Trudeau may have to give up the carbon tax stick
After years of staring down opponents to his national carbon tax – which puts a price on emissions and sends taxpayers rebates as a way of encouraging the reduction of climate-harming pollution – Prime Minister Justin Trudeau has finally blinked, putting his whole emission-reduction plan in jeopardy. The move raises questions about whether it’s possible to use carrots and sticks to change voter behavior.
The problem started a month ago when a Liberal party member of Parliament from rural Newfoundland voted with the Conservative opposition for a motion to repeal the carbon tax. Turns out, voters in Canada’s rural Atlantic region, many of whom heat their homes with oil, have been letting their representatives know that they don’t appreciate the extra cost of the tax, which comes on top of higher global oil prices. They want carrots, not sticks, from environmental policies.
Ken McDonald, the MP for the riding of Avalon, voted with his people instead of his government. “Everywhere I go, people come up to me and say ... 'We're losing faith in the Liberal party,” he said.
Atlantic voters have been reliable Liberal voters since Trudeau was first elected in 2015, but the polls show support in the region collapsing, putting withering pressure on his MPs. So last week, Trudeau backed down, announcing a three-year pause on the application of the carbon tax to fuel oil, which came as a huge relief to his Atlantic MPs, but not to people in other parts of the country, who heat their homes with cleaner natural gas.
Axing the tax
Trudeau saved himself some pain in one part of the country, but he has undercut the arguments for the tax. His government has always insisted that most people get bigger rebates than it is costing them, but he has now acknowledged it is causing hardship for some, opening the door to similar complaints. It looks like political favoritism. In fact, one of his own ministers gave an interview saying that if Westerners want their fuel tax cut, “perhaps they need to elect more Liberals.”
Strangely enough, Westerners have not welcomed that message, and people in the rest of the country are crying foul. Saskatchewan Premier Scott Moe is so upset that he has threatened to stop remitting carbon tax charged on natural gas.
Meanwhile, Conservative Leader Pierre Poilievre is poised to benefit, since he has made getting rid of the carbon tax the centerpiece of his leadership, holding well-attended “Axe the Tax” rallies in rural Canada, where resistance to the tax is greater than in cities. Poilievre has enjoyed a double-digit lead over the Liberals for months.
“This is not going to convince anybody who was gonna vote for Poilievre because they didn't like the carbon tax to come back,” says Graeme Thompson, a global macro-geopolitics analyst with Eurasia Group. “But they also now risk alienating some of their supporters, maybe more in the center and on the left, who really support action on climate change. I wonder if they've kind of just opened up a bit of a two-front war.”
Not only in Canada
As voters face cost-of-living pressure around the world, politicians are under growing pressure to back away from emission-reduction measures. In September, UK Prime Minister Rishi Sunak postponed measures designed to bring Britain to net zero by 2050.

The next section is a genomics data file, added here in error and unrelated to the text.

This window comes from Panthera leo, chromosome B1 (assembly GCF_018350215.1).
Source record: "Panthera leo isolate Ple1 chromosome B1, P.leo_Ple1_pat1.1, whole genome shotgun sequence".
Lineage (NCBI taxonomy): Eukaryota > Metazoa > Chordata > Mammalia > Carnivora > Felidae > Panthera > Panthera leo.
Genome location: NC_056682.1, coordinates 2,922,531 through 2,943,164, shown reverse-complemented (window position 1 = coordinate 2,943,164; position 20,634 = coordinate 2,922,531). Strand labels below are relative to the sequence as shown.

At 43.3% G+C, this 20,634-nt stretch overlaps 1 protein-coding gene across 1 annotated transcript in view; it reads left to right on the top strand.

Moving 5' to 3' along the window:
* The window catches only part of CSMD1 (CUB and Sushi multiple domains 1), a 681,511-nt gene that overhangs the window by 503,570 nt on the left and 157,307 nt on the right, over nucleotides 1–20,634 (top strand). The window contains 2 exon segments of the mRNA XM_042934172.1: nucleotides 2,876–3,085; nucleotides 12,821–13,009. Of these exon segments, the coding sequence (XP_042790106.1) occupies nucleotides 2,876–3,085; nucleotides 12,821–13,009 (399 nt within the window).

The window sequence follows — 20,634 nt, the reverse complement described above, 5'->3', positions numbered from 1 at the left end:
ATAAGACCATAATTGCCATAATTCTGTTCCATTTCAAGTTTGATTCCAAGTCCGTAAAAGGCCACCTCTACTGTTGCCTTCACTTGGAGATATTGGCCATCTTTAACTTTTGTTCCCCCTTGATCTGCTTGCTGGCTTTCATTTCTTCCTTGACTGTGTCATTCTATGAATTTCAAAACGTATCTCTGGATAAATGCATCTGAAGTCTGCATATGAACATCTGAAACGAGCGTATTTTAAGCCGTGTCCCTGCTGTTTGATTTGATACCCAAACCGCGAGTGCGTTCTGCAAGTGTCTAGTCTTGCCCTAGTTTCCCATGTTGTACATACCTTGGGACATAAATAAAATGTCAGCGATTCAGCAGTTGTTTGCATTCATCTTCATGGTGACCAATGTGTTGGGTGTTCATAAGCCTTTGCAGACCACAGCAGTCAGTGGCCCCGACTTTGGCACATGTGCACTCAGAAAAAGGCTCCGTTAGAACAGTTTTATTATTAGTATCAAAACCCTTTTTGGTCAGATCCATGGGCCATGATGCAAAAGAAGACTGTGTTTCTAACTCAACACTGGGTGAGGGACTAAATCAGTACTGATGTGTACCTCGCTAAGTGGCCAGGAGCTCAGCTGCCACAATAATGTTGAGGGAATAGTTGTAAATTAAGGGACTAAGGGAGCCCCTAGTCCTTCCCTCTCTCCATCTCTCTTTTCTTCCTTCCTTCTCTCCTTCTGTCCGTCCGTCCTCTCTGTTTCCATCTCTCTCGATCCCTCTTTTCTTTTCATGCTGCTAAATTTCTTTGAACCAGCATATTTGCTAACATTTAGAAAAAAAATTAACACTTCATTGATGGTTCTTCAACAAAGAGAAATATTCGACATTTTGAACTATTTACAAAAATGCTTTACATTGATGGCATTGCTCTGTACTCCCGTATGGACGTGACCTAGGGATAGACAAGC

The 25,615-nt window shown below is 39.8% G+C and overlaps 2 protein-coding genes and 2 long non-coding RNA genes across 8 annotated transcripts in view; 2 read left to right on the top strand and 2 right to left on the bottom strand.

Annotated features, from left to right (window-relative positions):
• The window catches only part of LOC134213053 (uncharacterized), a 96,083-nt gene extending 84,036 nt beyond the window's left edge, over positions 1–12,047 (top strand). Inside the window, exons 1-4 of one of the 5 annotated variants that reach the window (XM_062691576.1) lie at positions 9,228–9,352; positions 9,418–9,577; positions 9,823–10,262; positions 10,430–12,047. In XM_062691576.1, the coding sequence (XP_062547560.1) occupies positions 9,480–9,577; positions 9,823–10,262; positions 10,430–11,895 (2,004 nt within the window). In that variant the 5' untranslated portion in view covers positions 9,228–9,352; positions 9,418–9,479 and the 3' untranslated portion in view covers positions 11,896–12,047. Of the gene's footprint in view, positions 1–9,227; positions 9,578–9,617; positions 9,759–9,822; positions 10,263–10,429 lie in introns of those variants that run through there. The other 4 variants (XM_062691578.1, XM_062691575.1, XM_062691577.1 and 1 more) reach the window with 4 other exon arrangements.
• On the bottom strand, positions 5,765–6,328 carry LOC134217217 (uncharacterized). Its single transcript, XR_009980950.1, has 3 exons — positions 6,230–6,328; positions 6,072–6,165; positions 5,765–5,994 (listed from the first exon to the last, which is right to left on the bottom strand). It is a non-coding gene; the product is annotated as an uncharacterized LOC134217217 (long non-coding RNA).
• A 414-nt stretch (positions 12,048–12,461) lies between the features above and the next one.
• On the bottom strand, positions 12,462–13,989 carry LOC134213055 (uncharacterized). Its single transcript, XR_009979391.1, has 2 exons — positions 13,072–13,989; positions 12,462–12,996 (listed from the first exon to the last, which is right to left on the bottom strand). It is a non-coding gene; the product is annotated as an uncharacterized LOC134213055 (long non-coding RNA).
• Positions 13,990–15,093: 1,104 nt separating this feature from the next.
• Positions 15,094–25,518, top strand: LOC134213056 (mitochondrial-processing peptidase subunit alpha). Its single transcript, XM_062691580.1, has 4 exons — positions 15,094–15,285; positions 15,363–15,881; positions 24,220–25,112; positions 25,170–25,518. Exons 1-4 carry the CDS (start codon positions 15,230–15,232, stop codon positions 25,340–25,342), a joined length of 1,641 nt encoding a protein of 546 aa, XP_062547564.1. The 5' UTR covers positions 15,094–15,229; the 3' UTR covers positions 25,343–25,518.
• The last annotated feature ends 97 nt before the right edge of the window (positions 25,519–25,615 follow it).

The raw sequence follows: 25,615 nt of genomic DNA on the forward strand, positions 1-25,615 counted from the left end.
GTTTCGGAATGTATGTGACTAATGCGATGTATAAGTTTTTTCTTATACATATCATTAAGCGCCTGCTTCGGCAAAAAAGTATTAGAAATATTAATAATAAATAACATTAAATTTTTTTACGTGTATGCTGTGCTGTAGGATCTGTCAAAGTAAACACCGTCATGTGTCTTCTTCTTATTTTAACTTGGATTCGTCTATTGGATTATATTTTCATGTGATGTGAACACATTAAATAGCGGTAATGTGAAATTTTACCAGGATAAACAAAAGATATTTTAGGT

But Canada is facing a unique challenge because of US President Joe Biden’s Inflation Reduction Act, which is providing huge subsidies to green-tech projects. This provides an opportunity for the Conservatives, who can campaign on dropping Trudeau’s carbon tax and adopting Biden’s plan by subsidizing green projects, says Thompson.
“Take the Biden policy, make it the Conservative policy, say, ‘We’re going to incentivize investment. We're going to incentivize energy production. That’s going to produce jobs. We’re going to get growth, and we’re going to eliminate the carbon tax, and there’s our platform.’”
A problem of design
The Trudeau government has promised there will be no more carve-outs, but the pressure will not stop. Environmentalists are disappointed that Trudeau backed down. Tim Gray, executive director at Environmental Defence in Toronto, worries that the design of Canada’s carbon tax makes it hard to sustain politically because voters notice the increase in their fuel bills and tend not to notice the rebates.
“The way that the carbon pricing system in Canada was designed at the retail level gives you the worst way to go forward in terms of building political support, based on our experience and knowledge of where people arrive on these kinds of issues.”
When he announced the three-year pause, he also announced an Atlantic pilot project for heat pump rebates. Gray thinks the government should have done more of that and paid for it by taking money from the oil companies profiting from the high prices.
“It would have been better to pair deeper investments in fossil fuel transition — not just for oil but also natural gas, etc. — with a windfall profits tax on the oil and gas industry because it’s a narrative that is easily explained.”
Trudeau’s carbon tax is one of the government’s signature accomplishments, which enjoyed wide support from environmentalists and climate-conscious voters, a political message that he managed to sell in three election campaigns and that his lawyers successfully fought for in court cases.
But it is starting to look like using sticks as well as carrots to bring down emissions is not going to work, and Canada may eventually be forced to match the American policy, which is all carrot and no stick.